Monday, February 15, 2010

Crazy Heart: real country music

I've just seen the movie Crazy Heart. I like Jeff Bridges, and expected a small "indie movie" feel with some songs. I got that. And I really enjoyed it. One of the things I really liked about it was that the music was good. I'm not a big country fan, but I appreciate the older tradition of country music, the good stuff. Not the Garth Brooks-era country music where it's all just bad pop songs with fiddles and yodels. And excuse me, but how exactly is Taylor Swift a country artist? I like the good country music: Johnny Cash, Hank Williams, Willie Nelson. Female country singers don't generally do much for me. But that's country music. What Dylan once referred to as "songs about drinkin' and sleepin' around. That's my kind of country music." What I liked in the film is that a distinction was made between real country music that Bad Blake (Jeff Bridges) plays, and what they call country music that is coming out of Nashville these days.

In the film, Blake is being overshadowed by his protege named Tommy Sweet. For the first 20 or 30 minutes, we are teased with the name Tommy Sweet, but Blake doesn't want to talk about him. If you know anything about movies at all, you'll realize this is all set-up for the big reveal of Tommy Sweet later in the film. So I was curious as to who this Tommy Sweet would be. When a character like this is kept in name only, it often means a famous cameo. I've been on the fence about whether or not to divulge this information, since it may be better to see the film unspoiled. If you don't want to be spoiled about the identity of Tommy Sweet, STOP READING NOW!! I mean it! Spoilers ahead!! So for those who don't care about being spoiled, imagine my surprise when Tommy Sweet is played by none other than Colin Farrell! He does a very good American accent in the film, and has a nice singing voice. Bridges sings well too, in a smokey voice that fits the style perfectly. As is the nature of a story where one character plays his hits in different gigs, we hear a few of the same songs over and over, and I never minded. I felt like a fan in the audience squealing with delight at hearing this song again. And these were songs I'd only first heard ten minutes ago! The "big hit song" called "Falling and Flying" really does have the feel of a hit song. While "The Weary Kind" is sort of a theme for the film, and thus the Academy has nominated it for best original song, I think "Falling and Flying" is maybe a better song. But then, they are different types of songs serving different purposes. Too bad they weren't both nominated.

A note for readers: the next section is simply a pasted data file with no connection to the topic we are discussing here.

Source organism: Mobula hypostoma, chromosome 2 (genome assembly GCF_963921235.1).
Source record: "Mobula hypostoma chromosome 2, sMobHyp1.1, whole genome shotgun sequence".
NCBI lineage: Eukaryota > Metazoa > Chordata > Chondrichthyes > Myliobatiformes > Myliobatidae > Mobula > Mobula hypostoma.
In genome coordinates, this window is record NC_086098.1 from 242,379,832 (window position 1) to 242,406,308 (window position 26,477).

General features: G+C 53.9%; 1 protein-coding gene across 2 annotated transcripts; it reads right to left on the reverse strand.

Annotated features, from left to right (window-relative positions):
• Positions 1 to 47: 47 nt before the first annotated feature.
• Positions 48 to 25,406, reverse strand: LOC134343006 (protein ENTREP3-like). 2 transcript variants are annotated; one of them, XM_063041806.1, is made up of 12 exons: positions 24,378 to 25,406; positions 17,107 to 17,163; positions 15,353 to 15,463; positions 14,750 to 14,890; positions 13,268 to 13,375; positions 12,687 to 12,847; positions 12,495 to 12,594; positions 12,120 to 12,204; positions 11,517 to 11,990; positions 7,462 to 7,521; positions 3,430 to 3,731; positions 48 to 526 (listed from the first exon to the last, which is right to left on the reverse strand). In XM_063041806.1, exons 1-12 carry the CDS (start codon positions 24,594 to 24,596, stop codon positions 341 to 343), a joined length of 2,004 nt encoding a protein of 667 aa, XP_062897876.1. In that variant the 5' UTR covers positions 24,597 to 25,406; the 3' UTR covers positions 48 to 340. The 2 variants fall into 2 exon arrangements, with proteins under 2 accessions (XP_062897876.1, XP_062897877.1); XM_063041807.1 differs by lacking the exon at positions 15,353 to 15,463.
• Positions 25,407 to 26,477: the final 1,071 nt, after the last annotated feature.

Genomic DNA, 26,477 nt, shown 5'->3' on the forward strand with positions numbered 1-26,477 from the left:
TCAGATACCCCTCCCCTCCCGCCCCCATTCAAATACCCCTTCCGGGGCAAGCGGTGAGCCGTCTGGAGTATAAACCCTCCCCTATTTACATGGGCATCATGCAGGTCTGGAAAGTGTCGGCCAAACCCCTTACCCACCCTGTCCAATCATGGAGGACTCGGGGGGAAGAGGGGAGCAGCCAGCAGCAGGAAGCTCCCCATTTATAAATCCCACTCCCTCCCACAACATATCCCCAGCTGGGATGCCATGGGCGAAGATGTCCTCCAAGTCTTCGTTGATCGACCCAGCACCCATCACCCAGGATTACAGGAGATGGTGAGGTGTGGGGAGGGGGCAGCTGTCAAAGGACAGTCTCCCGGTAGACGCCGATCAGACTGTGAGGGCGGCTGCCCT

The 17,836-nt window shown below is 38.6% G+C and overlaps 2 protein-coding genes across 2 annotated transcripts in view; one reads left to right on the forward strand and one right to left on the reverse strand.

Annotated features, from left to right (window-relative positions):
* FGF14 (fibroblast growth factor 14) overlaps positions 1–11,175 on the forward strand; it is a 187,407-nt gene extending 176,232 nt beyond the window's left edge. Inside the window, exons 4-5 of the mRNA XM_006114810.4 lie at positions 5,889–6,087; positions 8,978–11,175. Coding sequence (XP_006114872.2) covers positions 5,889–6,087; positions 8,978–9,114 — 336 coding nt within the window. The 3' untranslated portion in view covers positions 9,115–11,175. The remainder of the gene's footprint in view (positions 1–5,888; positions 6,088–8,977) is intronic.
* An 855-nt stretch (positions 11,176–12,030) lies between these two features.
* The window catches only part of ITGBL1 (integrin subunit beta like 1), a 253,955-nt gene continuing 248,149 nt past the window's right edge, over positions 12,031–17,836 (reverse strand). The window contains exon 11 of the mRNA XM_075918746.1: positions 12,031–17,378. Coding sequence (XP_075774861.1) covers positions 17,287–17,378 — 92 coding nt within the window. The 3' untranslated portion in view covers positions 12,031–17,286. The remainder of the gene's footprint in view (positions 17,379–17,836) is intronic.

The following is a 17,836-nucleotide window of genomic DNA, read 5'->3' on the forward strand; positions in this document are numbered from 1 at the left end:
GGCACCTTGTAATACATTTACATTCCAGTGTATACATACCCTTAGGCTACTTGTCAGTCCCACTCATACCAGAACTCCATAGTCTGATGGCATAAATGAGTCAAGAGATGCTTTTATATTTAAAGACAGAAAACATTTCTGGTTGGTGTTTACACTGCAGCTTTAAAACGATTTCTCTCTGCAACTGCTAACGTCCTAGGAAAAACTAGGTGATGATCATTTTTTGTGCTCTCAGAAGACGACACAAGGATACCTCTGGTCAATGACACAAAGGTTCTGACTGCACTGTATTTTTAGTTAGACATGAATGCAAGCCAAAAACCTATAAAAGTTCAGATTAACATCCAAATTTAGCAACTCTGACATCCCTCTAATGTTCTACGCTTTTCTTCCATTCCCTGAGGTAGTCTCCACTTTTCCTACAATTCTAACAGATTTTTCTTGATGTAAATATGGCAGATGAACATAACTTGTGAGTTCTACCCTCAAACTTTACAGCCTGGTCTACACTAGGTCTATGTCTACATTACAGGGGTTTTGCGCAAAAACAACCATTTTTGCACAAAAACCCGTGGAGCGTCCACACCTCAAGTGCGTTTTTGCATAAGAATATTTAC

As with Coraline, this was a movie that I came out of just needing to buy the soundtrack album. If you like the older tradition of music, I recommend Crazy Heart. The songs will stick in your head. Just listen to Bridges and Farrell sing!

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